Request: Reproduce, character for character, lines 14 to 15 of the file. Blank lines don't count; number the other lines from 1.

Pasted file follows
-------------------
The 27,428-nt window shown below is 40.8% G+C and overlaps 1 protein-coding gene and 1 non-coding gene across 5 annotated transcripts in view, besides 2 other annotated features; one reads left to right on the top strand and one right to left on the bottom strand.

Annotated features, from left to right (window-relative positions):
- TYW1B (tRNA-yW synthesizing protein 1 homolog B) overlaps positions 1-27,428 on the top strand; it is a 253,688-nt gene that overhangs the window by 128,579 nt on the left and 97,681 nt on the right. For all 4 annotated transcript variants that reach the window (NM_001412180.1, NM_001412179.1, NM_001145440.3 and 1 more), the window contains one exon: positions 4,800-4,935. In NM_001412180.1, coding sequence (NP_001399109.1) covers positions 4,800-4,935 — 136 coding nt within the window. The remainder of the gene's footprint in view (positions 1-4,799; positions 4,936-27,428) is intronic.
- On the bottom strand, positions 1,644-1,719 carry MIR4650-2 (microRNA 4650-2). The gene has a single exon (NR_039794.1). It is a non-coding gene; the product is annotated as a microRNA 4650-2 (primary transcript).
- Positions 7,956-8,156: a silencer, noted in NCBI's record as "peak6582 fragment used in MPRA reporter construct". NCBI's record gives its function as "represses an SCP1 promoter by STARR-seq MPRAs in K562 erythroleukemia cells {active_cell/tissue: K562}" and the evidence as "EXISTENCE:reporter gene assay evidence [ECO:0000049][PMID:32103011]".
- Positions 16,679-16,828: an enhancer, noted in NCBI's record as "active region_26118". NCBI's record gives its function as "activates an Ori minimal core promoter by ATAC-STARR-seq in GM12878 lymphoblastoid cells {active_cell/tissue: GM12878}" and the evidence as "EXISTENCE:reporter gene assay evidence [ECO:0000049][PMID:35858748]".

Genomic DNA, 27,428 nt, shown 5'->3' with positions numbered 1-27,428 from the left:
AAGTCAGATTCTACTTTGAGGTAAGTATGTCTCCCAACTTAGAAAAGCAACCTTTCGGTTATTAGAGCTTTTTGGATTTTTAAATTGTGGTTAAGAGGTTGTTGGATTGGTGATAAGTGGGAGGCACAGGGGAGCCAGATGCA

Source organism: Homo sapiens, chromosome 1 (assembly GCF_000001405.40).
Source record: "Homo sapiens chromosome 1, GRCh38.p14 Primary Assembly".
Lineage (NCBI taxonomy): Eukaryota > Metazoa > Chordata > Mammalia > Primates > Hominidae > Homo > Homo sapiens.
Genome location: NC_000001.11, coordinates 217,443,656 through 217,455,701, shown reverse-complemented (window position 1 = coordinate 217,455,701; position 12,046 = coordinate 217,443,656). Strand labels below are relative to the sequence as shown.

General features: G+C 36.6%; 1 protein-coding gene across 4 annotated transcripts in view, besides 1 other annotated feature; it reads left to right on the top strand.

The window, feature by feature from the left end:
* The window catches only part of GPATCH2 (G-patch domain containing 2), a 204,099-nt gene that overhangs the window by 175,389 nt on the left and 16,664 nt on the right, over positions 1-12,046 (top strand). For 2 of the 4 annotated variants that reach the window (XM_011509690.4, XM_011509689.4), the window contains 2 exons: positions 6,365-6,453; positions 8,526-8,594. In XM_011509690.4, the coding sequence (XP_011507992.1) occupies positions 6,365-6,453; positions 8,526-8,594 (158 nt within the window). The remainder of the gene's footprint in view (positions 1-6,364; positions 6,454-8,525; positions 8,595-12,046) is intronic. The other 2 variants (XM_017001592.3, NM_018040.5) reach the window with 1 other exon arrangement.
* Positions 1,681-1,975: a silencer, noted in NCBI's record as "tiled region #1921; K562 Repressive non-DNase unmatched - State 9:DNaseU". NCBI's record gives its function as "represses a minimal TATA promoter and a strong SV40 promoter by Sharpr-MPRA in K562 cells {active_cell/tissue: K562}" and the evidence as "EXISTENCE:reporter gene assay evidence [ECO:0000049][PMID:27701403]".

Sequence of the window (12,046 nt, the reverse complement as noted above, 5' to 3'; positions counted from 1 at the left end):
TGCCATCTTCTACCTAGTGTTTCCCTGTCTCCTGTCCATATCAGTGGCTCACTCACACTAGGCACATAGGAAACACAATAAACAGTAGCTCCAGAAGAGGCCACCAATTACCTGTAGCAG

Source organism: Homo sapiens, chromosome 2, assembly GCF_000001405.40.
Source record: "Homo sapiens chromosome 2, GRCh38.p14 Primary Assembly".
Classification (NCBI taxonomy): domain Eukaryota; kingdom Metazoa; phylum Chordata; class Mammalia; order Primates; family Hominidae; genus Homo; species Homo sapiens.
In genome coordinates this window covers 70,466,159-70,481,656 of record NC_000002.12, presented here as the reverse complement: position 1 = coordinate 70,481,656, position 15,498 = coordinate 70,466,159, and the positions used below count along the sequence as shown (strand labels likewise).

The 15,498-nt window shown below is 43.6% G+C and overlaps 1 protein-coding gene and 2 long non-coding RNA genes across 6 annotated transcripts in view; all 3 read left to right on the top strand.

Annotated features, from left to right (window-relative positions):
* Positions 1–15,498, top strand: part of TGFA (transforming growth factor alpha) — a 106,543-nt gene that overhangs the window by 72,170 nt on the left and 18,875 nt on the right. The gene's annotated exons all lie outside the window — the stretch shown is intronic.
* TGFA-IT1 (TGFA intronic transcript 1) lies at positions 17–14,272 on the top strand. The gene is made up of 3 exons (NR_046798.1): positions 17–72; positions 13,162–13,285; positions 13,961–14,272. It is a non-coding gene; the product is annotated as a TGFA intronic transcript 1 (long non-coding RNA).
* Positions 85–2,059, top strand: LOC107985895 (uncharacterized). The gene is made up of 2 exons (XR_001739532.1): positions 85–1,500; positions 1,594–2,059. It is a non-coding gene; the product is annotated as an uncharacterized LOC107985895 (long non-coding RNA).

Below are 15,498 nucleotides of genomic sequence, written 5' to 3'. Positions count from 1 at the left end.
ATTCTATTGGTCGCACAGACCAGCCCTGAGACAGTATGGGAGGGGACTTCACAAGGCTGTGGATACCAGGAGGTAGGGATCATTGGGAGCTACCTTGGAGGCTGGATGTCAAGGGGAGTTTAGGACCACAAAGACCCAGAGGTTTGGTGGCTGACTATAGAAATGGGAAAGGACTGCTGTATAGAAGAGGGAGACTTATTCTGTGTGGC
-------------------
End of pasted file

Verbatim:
The window, feature by feature from the left end:
* The window catches only part of GPATCH2 (G-patch domain containing 2), a 204,099-nt gene that overhangs the window by 175,389 nt on the left and 16,664 nt on the right, over positions 1-12,046 (top strand). For 2 of the 4 annotated variants that reach the window (XM_011509690.4, XM_011509689.4), the window contains 2 exons: positions 6,365-6,453; positions 8,526-8,594. In XM_011509690.4, the coding sequence (XP_011507992.1) occupies positions 6,365-6,453; positions 8,526-8,594 (158 nt within the window). The remainder of the gene's footprint in view (positions 1-6,364; positions 6,454-8,525; positions 8,595-12,046) is intronic. The other 2 variants (XM_017001592.3, NM_018040.5) reach the window with 1 other exon arrangement.